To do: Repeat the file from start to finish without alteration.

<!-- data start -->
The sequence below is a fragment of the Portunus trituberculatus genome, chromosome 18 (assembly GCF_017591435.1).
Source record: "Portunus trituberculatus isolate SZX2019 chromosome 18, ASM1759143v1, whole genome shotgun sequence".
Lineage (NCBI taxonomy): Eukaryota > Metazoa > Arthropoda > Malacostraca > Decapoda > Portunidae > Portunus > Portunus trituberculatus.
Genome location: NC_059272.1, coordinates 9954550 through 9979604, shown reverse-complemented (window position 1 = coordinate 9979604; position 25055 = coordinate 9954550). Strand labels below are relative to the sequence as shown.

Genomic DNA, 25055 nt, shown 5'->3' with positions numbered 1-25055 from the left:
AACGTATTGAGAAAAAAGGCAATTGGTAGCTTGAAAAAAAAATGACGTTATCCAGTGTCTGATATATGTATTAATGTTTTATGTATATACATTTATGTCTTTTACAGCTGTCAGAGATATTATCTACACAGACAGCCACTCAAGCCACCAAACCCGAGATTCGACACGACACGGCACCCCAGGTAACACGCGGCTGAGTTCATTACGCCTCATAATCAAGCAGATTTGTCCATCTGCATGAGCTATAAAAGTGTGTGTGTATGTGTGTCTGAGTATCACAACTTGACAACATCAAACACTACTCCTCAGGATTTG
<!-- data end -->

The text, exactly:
The sequence below is a fragment of the Portunus trituberculatus genome, chromosome 18 (assembly GCF_017591435.1).
Source record: "Portunus trituberculatus isolate SZX2019 chromosome 18, ASM1759143v1, whole genome shotgun sequence".
Lineage (NCBI taxonomy): Eukaryota > Metazoa > Arthropoda > Malacostraca > Decapoda > Portunidae > Portunus > Portunus trituberculatus.
Genome location: NC_059272.1, coordinates 9954550 through 9979604, shown reverse-complemented (window position 1 = coordinate 9979604; position 25055 = coordinate 9954550). Strand labels below are relative to the sequence as shown.

Genomic DNA, 25055 nt, shown 5'->3' with positions numbered 1-25055 from the left:
AACGTATTGAGAAAAAAGGCAATTGGTAGCTTGAAAAAAAAATGACGTTATCCAGTGTCTGATATATGTATTAATGTTTTATGTATATACATTTATGTCTTTTACAGCTGTCAGAGATATTATCTACACAGACAGCCACTCAAGCCACCAAACCCGAGATTCGACACGACACGGCACCCCAGGTAACACGCGGCTGAGTTCATTACGCCTCATAATCAAGCAGATTTGTCCATCTGCATGAGCTATAAAAGTGTGTGTGTATGTGTGTCTGAGTATCACAACTTGACAACATCAAACACTACTCCTCAGGATTTG